Grand Forks teen begins long rehab after biking accident results in spinal injury
Caleb Block, 15, was riding a mountain bike in Detroit Lakes with friends when he lost control and suffered the injury.
The family of Grand Forks teen Caleb Block is thankful for every little improvement the last couple of weeks.
Still, a long rehabilitation awaits the 15-year-old avid BMX racer and bantam hockey player who suffered a spinal injury while riding a mountain bike on Detroit Mountain in Detroit Lakes, Minn.
In the late afternoon of June 19, Block -- while wearing a helmet -- thought he spotted a trouble spot up ahead at the base of a jump. So in avoiding the jump, he lost control and suffered a C4 spinal injury.
Spinal injuries are classified in three categories -- cervical (top of the spine), thoracic (middle) and lumbar (lower spine). A C1 injury would be at the top of the spine.
After the injury, Block was life-flighted to Sanford in Fargo where he underwent surgery. After the surgery, Block had no movement on his right side and his left side was very weak and limited.
"He's gradually improving each day," said Cory Block, Caleb's dad. "He has some movement. From what it was, that's fairly impressive. He has limited movement in his right leg but can move his right leg and toes. He can move his right arm in pretty limited fashion. His right hand he can just barely get a twinge of movement."
Caleb, who has raced BMX since he was 7, has been at Sanford in Fargo since the accident. He's scheduled to fly to Colorado and spend at least a couple of months at Craig Hospital, which specializes in spinal cord injuries.
"Every day a little, tiny thing is better," Cory said. "At first, his left hand couldn't make a fist and now he can close that hand."
Caleb's long-term outlook is tricky. Some medical professionals are very cautious to promise too much while others share stories of great recovery.
During his stay in Fargo, Caleb received a visit from former UND football captain Hunter Pinke, who severed his spine in a skiing accident in late 2019.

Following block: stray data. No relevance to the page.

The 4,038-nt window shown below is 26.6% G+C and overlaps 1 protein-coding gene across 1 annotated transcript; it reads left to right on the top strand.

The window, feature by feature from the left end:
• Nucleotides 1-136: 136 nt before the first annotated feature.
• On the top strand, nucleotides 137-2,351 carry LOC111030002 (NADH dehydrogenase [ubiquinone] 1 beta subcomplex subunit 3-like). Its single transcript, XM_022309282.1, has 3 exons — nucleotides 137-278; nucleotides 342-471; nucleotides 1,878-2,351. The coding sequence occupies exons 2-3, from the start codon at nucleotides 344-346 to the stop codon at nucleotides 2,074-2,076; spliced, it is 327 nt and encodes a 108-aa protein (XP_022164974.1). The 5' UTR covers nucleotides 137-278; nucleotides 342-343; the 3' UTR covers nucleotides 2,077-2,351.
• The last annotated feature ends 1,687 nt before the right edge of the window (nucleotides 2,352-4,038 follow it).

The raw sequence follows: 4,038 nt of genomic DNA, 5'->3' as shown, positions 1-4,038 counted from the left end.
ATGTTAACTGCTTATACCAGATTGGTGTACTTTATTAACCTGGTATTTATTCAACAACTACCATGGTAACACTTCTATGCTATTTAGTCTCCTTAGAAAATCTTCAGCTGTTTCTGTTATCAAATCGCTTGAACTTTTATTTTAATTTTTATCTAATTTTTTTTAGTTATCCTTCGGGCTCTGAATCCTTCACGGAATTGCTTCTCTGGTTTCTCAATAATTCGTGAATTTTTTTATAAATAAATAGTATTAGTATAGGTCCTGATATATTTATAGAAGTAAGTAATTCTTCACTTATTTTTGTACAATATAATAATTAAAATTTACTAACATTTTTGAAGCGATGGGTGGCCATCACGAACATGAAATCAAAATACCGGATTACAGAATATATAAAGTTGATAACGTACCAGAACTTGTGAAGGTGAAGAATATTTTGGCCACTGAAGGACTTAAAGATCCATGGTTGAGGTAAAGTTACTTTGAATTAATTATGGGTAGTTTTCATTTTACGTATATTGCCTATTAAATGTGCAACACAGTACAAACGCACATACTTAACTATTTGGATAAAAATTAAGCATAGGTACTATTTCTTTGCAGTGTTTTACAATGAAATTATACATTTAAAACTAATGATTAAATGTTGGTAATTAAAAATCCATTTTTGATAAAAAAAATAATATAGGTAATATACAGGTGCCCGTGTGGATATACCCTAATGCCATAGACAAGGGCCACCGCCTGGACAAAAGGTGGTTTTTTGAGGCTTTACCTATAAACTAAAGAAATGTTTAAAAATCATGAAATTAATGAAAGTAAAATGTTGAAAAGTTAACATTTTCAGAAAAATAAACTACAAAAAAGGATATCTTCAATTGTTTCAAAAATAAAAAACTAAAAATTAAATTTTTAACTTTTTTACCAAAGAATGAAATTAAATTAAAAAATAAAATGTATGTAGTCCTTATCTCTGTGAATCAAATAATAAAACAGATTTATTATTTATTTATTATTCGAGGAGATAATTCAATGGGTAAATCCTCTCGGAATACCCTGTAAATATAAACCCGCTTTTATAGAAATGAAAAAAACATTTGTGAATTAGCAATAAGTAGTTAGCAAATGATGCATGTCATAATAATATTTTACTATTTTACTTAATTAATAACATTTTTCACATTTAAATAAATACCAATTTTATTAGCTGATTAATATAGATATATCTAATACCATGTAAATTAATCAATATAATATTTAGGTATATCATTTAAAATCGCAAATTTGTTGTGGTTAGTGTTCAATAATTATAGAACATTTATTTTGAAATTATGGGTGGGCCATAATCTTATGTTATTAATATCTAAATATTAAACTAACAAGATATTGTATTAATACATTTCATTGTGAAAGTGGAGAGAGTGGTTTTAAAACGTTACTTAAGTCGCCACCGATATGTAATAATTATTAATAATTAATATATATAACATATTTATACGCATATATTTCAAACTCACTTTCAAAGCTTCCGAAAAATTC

Pinke helped steer the Blocks to rehab at Craig Hospital, where Pinke also did his rehab.
Pinke's injury was considered a complete spinal injury, while Block's is incomplete.
"Every spinal injury is unique," Cory said. "Having seen the very slow, tiny incremental improvements are encouraging. Doctors say it's a long deal and we can't expect change overnight."
Cory said the accident created a few scary days right away.
"Once we knew the breathing and eating was safe, those were reassuring things," Cory said. "If it doesn't get better, we've made peace with that. We know it's bound to be somewhat better and while we hope for the best, we've really taken a day-by-day approach. We don't try to think too far ahead."
Cory said his son, who also likes golf and snowboarding, has handled everything like "a champ."
"Initially, like the rest of us, he was very scared," Cory said. "He just wanted to get home and know if he could walk again. In the last five or six days, it has been remarkable how he's turned around his attitude and been positive and thankful it wasn't worse than it was. His friends have come down to visit a few times, and he's able to talk and laugh and crack jokes."
Cory said Pinke's visit was "amazing."
"Hunter was a ray of light and inspiration for all of us," Cory said. "I think that level of support and support from the community as a whole has been appreciated. We talked about rehab and (Pinke) was honest about the work it'll be but also the good things that'll come of it. He explained it changes your course in life but doesn't end it. There are positive things that can come out of situations. He helped paint a brighter picture. That really meant something to (Caleb)."
Pinke posted about the visit on his Facebook page.
"Had the privilege of meeting Caleb Block and his family," Pinke wrote. "What an incredible kid! I went there with the hope of inspiring, and left the one inspired."
A GoFundMe has been created for the Block family , while an account has also been set up at First State Bank in Grand Forks.